The Four Kinds of Encryption

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We’ve met some VERY interesting people in our journey with Unseen.is.  We’ve connected with active hackers, cryptographers, former contractors (not Edward Snowden, but people like him in some regards), technologists at the largest companies, etc.  People are all fascinated by what we’re trying to do — it’s really a work in progress, but it gets better every day.  The goal of course is to give people some real security for their valuable communications.

When we tell people “if it’s publicly available, it’s already cracked”, quite a few people don’t believe us.  That’s OK, you just haven’t had a chance to listen in on the conversations we’ve had with people in a position to know what’s really happening.  There is theory and then there’s reality.  We look at the results.

One person we’ve spoken to told us there were four kinds of encryption;

1.  Toy encryption.  This is stuff used by school kids and is so easy to break, it’s like a joke.  Sadly, some of this kind of very weak stuff is still in use where stronger crypto should be used.

2. Pretty Good Encryption.  This is allowed to be exported around the world and it’s all broken by the major security services who have distributed tools to other countries and probably by some of the largest criminal gangs, too.  It includes the standard encryption most people know about, i.e. RSA, AES, SSL, etc.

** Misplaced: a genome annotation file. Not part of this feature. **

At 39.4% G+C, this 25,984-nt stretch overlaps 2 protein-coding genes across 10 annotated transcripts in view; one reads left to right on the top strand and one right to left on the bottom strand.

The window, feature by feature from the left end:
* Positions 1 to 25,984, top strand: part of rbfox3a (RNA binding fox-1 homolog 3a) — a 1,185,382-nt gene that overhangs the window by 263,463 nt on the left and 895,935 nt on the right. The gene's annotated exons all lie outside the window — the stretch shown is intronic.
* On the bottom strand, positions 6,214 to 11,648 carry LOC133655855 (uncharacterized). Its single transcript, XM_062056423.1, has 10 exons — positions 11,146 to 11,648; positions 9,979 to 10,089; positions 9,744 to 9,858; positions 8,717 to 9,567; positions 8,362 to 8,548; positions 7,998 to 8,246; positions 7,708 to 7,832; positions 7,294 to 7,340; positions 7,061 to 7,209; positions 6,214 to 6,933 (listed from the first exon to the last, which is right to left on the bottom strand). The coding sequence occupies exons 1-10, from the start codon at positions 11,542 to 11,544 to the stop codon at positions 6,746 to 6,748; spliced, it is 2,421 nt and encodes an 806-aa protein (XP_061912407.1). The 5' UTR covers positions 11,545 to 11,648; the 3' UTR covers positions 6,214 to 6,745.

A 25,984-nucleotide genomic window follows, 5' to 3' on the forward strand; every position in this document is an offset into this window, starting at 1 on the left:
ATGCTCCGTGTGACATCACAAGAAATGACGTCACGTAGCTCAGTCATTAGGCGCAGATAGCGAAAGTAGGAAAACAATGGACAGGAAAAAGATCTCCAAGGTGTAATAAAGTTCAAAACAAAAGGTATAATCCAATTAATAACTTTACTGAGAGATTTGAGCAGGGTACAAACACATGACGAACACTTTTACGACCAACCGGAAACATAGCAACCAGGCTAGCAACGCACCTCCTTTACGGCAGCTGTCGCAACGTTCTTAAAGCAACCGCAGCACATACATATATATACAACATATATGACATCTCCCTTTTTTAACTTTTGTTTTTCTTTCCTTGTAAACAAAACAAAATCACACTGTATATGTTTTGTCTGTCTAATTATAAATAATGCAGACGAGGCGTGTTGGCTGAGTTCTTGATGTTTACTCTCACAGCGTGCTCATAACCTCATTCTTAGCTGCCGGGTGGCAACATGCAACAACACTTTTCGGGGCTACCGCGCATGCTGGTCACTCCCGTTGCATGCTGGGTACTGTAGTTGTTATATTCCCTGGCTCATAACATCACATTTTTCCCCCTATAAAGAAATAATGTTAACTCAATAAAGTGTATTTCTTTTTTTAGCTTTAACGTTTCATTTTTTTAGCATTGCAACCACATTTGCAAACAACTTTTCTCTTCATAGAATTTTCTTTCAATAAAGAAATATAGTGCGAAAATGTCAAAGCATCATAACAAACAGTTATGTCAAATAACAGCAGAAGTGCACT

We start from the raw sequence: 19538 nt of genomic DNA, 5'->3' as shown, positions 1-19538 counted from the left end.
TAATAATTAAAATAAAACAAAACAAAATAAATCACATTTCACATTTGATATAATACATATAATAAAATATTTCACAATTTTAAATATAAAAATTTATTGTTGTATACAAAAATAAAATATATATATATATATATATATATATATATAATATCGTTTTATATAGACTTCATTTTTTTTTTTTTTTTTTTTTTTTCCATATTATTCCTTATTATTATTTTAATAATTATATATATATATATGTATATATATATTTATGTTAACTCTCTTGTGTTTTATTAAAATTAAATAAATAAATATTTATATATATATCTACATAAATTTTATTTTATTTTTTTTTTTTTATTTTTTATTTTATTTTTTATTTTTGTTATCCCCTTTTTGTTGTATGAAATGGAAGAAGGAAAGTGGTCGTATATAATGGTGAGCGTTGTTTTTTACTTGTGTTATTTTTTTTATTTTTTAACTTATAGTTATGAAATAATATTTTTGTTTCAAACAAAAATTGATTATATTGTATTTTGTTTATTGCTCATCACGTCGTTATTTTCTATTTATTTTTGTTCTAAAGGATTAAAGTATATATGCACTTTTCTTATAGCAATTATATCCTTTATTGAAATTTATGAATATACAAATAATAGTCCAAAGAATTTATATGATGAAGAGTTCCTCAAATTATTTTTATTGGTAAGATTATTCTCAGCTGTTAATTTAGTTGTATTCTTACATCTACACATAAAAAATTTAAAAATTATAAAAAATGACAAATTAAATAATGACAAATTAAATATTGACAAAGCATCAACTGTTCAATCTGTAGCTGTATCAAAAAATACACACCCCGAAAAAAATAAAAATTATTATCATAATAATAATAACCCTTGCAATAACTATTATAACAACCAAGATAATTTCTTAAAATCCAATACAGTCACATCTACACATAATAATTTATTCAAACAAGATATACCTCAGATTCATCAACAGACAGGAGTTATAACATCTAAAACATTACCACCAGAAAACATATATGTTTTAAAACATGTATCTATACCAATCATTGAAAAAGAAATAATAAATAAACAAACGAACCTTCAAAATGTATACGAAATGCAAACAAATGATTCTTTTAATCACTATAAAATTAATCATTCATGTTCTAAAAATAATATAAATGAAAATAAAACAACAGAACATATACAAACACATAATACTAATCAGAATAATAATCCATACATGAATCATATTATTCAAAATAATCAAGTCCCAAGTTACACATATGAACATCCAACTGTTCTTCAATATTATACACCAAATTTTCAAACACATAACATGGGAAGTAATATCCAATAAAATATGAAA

3.  High Quality Encryption.  These are less publicly known algorithms and they are used by the largest corporations and banks that need real security.  Export is strictly forbidden from the US, though local laws vary in different countries.  Not easy to find.

4. Weapon.  This is the highest grade and the security agencies consider this to be a weapon on par with atomic weapons and those kinds of secrets.  We’ve known a couple of people who were told to stop working in cryptography.  They either join the “team” or shut down.

Are “weapons” like this illegal?  Actually, isn’t that admitting that the pen is indeed mightier than the sword? Actually, how could something that’s purely defensive, like encryption, be used offensively like some kind of weapon? Isn’t that changing the definition to control the discussion and twist the meaning? That’s the sort of thing they used to do in the former Soviet Union under communism, turn the truth on its head purely for political gain and more power over people. We don’t see how encryption could ever be a “weapon”, it’s really just an envelope other people can’t open. So in that regard it’s more of a shield that can be used to protect your personal, owned by you information.

In the U.S., the first amendment lets you have freedom of speech and it doesn’t say how you have to speak.  People there are also allowed to own real weapons, quite a few people own and carry guns in the U.S.  We were told that you might win in court there, as none of these things are against the law in most places (from what our lawyers tell us) and they are all definitely legal in Iceland.  However, there is a point where things go “beyond the legal system” and extra-legal violence becomes reality.   Night time visitors carrying flashlights in the dark and that sort of thing.

 

 

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